A father who forgot his baby was in the back of his car, a dad who beat his daughter so severely she had brain damage and his partner who desperately tried to take her to the hospital would be treated the same under mandatory sentencing, the Attorney-General argues.
Ms D'Ath argued against mandatory sentencing while introducing Labor's child killer laws on Tuesday, sharing details of two manslaughter cases.
In the first, a little girl, not even two months old, had four of her ribs broken by her father, her arm fractured and skull fractures so severe that she received brain damage.
The mother tried to seek medical treatment for the girl but her abusive partner actively discouraged her from calling an ambulance.
Over seven to 10 days, the mother repeatedly suggested taking the child to the hospital but he refused.
Unfortunately, when the mother, a victim of domestic violence, took the girl to the hospital, it was too late and her baby could not be saved.
With medical intervention, their daughter would have lived.
In the second case, a father forgot his nine-month-old child was in the back of his car and left her unattended for several hours.
She died of dehydration and the father was greatly distressed at the scene and afterwards when he realised what had happened.
All three parents, including the mother, entered pleas of guilty to manslaughter.
Ms D'Ath said a "fair-minded person" could not reasonably argue all three should be sentenced to the same mandatory minimum penalty of 15 years in jail.
"The mother, who pleaded guilty to manslaughter on the basis that she did not obtain medical assistance for her child quickly enough, in a domestic and family violence context, would be sentenced potentially to 15 years jail under the LNP's proposed mandatory regime for manslaughter," she said.
"The same as her partner who violently assaulted her child and showed a callous disregard for their child's needs."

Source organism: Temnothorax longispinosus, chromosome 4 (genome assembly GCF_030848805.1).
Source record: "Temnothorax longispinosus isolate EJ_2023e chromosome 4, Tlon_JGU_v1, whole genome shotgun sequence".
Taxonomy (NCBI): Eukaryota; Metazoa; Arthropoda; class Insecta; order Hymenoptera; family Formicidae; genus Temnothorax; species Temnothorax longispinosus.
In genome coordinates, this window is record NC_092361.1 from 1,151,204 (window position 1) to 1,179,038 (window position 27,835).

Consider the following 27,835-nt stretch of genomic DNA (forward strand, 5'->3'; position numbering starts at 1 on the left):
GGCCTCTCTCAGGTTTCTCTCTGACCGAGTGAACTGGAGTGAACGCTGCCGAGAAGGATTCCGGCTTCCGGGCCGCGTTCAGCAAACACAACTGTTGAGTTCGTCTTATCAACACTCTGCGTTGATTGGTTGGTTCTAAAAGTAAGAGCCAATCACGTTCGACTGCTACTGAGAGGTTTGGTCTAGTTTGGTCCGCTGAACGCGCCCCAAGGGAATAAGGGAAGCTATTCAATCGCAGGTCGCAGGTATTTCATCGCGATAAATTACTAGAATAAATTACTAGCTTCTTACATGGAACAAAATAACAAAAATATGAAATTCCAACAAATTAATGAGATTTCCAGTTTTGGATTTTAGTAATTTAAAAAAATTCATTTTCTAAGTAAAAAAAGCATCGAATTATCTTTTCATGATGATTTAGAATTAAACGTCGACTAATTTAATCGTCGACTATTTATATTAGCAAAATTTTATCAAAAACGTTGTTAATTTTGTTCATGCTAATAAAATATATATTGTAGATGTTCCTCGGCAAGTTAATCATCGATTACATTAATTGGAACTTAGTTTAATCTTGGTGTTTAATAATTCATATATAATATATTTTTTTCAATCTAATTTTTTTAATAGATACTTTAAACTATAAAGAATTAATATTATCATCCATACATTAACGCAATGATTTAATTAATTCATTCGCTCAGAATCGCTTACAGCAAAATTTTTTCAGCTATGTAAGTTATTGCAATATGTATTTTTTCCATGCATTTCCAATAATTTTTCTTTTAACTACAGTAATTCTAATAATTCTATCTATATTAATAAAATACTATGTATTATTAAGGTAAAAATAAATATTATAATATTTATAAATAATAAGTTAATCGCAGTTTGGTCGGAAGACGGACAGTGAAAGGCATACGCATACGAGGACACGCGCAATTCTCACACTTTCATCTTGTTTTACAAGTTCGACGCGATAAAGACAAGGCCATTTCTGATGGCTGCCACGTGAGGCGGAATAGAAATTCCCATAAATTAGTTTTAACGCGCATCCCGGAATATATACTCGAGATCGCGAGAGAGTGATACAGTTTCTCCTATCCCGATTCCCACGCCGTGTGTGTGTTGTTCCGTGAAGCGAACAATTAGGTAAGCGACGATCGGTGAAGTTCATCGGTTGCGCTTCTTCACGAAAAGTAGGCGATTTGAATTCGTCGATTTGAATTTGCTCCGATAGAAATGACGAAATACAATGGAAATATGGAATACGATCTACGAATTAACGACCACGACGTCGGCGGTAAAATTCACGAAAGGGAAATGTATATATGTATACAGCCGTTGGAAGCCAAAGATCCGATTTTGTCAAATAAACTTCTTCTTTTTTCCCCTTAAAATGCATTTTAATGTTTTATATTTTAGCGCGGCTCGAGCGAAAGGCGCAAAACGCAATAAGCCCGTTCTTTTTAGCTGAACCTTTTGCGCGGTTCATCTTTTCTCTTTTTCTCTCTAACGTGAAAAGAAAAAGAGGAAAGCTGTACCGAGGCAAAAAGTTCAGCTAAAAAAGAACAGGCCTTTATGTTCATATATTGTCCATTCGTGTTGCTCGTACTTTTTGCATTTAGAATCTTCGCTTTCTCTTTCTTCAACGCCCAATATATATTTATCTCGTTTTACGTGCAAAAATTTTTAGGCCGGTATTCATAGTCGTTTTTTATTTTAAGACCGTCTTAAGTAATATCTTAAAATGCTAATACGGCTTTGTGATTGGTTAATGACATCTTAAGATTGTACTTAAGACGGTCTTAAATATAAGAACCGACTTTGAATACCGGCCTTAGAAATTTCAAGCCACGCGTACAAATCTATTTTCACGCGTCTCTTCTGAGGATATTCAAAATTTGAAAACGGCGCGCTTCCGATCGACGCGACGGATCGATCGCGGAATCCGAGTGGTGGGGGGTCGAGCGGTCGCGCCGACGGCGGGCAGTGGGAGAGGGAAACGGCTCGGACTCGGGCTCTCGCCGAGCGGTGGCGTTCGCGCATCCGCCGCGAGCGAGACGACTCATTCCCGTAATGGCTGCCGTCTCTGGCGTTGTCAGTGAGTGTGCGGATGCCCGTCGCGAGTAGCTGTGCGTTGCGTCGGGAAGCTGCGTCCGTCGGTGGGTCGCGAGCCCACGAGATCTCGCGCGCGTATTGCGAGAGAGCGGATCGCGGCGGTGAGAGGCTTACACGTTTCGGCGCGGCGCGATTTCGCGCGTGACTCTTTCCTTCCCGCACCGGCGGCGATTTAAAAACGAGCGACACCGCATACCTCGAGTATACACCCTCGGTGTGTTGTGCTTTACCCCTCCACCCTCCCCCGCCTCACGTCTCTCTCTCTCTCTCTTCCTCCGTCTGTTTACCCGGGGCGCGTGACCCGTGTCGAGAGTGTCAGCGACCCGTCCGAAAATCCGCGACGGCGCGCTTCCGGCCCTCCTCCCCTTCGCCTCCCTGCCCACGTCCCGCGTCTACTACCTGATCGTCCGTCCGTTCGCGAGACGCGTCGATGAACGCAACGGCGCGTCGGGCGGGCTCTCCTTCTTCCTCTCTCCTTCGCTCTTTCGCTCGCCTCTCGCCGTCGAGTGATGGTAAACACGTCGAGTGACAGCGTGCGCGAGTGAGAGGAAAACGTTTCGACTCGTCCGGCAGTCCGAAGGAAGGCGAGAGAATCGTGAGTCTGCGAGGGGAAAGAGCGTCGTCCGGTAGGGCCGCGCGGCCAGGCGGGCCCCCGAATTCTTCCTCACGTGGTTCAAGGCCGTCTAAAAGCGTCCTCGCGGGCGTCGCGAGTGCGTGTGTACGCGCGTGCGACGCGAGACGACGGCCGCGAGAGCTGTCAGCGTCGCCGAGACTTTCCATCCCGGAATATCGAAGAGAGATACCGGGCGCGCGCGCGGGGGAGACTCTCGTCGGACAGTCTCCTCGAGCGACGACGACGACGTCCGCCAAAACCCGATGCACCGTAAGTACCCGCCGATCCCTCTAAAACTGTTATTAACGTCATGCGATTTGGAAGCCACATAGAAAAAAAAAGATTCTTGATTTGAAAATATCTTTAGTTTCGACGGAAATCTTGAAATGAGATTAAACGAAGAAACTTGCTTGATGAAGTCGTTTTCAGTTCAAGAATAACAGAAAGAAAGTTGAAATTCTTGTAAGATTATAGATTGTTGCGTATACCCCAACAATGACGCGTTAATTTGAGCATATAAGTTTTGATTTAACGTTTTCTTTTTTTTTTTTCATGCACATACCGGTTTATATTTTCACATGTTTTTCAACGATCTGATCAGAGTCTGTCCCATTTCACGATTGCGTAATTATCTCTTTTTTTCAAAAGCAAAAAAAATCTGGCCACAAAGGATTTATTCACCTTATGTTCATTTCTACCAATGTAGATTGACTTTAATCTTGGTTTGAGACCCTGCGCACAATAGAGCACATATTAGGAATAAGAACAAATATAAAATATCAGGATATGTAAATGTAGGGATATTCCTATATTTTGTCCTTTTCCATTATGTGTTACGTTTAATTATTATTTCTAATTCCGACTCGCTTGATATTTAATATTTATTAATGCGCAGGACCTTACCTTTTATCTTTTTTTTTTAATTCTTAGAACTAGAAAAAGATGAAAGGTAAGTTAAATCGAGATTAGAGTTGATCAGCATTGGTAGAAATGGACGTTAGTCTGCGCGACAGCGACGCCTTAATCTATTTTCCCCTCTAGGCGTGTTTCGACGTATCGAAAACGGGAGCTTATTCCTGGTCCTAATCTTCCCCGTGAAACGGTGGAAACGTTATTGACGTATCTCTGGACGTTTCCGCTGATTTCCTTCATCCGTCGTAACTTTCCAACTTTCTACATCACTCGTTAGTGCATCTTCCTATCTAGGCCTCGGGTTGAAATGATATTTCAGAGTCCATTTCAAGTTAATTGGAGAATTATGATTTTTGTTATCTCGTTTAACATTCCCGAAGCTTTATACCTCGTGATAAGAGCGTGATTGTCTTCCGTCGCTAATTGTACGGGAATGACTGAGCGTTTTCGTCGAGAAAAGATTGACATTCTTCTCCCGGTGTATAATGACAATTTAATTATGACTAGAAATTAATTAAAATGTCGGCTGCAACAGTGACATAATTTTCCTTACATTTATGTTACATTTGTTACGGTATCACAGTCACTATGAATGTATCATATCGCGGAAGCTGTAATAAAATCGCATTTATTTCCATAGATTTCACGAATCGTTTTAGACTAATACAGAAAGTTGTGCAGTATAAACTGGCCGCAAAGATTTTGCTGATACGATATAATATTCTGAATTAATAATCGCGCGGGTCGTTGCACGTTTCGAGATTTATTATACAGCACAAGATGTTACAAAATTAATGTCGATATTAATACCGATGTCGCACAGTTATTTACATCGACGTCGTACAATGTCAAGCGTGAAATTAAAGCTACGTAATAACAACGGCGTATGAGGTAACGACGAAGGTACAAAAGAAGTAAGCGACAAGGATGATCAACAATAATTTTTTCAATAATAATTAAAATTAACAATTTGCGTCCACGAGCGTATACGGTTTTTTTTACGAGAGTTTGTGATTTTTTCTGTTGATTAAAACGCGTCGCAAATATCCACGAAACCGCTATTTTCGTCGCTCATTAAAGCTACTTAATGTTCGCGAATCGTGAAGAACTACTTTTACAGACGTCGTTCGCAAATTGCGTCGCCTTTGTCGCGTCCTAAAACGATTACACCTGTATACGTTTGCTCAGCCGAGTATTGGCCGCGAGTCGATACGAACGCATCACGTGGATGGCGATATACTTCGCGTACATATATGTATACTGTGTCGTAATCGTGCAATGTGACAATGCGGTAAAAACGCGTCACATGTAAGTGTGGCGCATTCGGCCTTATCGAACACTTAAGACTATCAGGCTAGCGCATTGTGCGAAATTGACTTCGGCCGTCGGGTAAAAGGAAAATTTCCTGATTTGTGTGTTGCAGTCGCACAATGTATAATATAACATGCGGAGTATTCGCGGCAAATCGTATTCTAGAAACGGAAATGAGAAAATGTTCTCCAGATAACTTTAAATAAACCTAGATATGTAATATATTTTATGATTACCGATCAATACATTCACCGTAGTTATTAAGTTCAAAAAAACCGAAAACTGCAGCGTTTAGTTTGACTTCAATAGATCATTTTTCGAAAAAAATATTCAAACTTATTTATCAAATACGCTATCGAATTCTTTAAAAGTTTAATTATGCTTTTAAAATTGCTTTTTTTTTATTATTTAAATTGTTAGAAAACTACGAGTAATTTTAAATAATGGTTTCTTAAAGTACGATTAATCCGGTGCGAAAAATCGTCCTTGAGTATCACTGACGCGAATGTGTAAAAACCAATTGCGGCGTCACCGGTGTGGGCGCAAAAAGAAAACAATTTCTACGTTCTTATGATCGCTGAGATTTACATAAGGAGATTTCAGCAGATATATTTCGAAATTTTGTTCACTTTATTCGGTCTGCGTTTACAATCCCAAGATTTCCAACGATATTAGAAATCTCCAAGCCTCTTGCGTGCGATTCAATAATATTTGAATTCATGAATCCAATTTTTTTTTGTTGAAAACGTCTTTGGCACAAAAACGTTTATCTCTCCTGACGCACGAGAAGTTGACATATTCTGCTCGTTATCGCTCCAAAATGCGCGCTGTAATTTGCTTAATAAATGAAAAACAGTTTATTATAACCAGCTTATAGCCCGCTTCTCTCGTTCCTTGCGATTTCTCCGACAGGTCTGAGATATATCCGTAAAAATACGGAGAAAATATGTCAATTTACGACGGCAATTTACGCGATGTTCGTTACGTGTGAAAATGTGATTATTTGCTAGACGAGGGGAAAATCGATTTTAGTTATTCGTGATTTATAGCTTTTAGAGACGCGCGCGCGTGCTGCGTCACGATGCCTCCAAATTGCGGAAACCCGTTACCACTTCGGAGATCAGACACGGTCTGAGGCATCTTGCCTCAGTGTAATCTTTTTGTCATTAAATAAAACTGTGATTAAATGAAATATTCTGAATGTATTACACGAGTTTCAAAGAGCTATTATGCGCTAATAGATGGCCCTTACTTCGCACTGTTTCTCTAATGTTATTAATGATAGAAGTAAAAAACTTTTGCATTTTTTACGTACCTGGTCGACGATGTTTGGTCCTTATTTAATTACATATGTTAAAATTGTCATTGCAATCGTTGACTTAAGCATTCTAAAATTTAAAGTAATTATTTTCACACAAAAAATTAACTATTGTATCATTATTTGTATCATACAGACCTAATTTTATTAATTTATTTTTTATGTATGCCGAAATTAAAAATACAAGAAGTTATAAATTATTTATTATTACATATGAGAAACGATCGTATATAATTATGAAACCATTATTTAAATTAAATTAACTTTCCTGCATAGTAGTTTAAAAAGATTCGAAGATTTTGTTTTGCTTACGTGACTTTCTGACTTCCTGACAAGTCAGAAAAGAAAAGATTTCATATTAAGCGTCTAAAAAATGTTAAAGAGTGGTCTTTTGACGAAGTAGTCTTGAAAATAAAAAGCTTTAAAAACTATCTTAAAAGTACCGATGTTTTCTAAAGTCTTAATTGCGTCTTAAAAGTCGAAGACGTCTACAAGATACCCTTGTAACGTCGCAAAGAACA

Ms D'Ath said mandatory sentencing for child manslaughter was a simplistic approach to a complex issue.
"These examples demonstrate the unacceptable injustice that would follow if this Parliament were to legislate for a minimum mandatory sentence for manslaughter," she said.
However, the LNP has argued Ms D'Ath got it wrong.
The opposition plans to introduce a private member's bill with an offence of child manslaughter on Wednesday, which would attract a mandatory 15-year jail penalty.
An LNP spokeswoman said their new offence would only target people who intentionally killed children.
LNP Shadow Attorney-General David Janetzki said any claim opposition's bill would capture accidental deaths was false.
"Without mandatory sentencing, Labor’s laws aren’t worth the paper they are written on," he said.
LNP leader Deb Frecklington has described Labor's laws as "soft".
The LNP has proposed a new offence of child manslaughter that would include a mandatory 15-year jail penalty.
The LNP would also increase the minimum non-parole period for the murder of a child from 20 to 25 years.
Labor's laws would redefine murder to include the unlawful killing of another if the death was caused by an act or omission with reckless indifference to human life.
It would add an aggravating factor to manslaughter of a child under 12, which would increase the lengths of sentences.
The bill would also increase the maximum penalty for the offence of failure to supply necessaries from three years imprisonment to seven years.
Family members of slain toddler Hemi Goodwin-Burke and Tiahleigh Palmer were in the public gallery as the bill was introduced. The average jail sentence for child manslaughter in Queensland is 6.8 years, compared with 8.5 years for an adult.